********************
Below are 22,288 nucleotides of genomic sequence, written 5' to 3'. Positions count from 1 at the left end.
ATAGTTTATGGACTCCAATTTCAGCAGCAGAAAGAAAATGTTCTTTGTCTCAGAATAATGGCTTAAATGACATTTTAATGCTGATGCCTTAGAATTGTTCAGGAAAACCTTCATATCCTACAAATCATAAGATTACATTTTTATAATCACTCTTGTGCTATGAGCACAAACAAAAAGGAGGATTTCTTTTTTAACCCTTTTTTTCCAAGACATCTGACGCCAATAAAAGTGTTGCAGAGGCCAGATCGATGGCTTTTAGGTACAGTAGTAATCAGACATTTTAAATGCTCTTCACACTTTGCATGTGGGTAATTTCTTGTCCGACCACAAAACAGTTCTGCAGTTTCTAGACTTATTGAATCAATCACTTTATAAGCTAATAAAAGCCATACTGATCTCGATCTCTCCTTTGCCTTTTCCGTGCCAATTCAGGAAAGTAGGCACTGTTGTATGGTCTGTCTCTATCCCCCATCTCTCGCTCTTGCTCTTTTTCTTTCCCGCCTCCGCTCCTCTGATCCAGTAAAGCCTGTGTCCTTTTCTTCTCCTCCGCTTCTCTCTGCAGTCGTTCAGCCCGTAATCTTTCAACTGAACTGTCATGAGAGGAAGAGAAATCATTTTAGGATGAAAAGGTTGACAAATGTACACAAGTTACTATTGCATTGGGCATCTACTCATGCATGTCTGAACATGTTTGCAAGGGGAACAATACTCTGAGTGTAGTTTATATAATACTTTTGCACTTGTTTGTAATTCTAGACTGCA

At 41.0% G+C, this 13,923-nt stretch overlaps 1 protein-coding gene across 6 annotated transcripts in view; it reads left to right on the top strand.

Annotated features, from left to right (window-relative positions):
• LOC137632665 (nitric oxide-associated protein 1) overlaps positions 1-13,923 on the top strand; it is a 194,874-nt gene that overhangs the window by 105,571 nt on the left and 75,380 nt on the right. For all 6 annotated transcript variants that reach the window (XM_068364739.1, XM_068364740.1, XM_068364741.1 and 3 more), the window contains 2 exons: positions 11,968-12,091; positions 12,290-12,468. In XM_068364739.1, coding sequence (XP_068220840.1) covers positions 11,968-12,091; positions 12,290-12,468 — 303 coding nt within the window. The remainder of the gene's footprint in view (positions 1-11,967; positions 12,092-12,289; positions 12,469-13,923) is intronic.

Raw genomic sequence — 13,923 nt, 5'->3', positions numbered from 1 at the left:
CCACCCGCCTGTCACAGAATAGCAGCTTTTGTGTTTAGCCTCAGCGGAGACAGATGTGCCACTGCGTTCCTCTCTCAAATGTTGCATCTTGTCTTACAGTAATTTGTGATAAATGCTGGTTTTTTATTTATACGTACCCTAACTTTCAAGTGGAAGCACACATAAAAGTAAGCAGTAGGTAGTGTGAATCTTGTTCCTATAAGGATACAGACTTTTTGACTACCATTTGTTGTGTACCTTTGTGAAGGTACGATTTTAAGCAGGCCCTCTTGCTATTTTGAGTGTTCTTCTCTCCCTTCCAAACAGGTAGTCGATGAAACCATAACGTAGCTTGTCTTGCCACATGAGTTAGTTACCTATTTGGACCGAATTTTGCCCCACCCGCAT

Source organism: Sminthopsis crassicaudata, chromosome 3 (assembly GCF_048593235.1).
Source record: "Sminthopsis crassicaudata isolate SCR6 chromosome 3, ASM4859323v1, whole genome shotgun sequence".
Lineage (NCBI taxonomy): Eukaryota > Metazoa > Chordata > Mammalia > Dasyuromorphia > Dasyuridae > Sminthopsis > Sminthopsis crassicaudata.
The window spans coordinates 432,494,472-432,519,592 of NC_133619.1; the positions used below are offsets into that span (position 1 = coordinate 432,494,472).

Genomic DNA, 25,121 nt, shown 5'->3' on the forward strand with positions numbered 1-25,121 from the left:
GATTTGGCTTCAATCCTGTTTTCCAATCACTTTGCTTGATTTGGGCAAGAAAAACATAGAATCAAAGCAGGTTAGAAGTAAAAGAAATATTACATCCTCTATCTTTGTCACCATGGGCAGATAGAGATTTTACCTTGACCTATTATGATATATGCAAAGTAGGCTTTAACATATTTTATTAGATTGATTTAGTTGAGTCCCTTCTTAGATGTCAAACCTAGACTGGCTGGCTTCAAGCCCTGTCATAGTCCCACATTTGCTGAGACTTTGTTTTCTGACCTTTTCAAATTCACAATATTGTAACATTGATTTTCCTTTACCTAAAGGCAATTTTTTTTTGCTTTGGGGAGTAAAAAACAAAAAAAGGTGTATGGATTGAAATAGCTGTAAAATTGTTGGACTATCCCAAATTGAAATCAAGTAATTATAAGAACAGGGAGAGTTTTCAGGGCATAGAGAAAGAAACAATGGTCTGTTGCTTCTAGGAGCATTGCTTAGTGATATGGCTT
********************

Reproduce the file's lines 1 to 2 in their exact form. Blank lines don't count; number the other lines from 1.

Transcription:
Below are 22,288 nucleotides of genomic sequence, written 5' to 3'. Positions count from 1 at the left end.
ATAGTTTATGGACTCCAATTTCAGCAGCAGAAAGAAAATGTTCTTTGTCTCAGAATAATGGCTTAAATGACATTTTAATGCTGATGCCTTAGAATTGTTCAGGAAAACCTTCATATCCTACAAATCATAAGATTACATTTTTATAATCACTCTTGTGCTATGAGCACAAACAAAAAGGAGGATTTCTTTTTTAACCCTTTTTTTCCAAGACATCTGACGCCAATAAAAGTGTTGCAGAGGCCAGATCGATGGCTTTTAGGTACAGTAGTAATCAGACATTTTAAATGCTCTTCACACTTTGCATGTGGGTAATTTCTTGTCCGACCACAAAACAGTTCTGCAGTTTCTAGACTTATTGAATCAATCACTTTATAAGCTAATAAAAGCCATACTGATCTCGATCTCTCCTTTGCCTTTTCCGTGCCAATTCAGGAAAGTAGGCACTGTTGTATGGTCTGTCTCTATCCCCCATCTCTCGCTCTTGCTCTTTTTCTTTCCCGCCTCCGCTCCTCTGATCCAGTAAAGCCTGTGTCCTTTTCTTCTCCTCCGCTTCTCTCTGCAGTCGTTCAGCCCGTAATCTTTCAACTGAACTGTCATGAGAGGAAGAGAAATCATTTTAGGATGAAAAGGTTGACAAATGTACACAAGTTACTATTGCATTGGGCATCTACTCATGCATGTCTGAACATGTTTGCAAGGGGAACAATACTCTGAGTGTAGTTTATATAATACTTTTGCACTTGTTTGTAATTCTAGACTGCA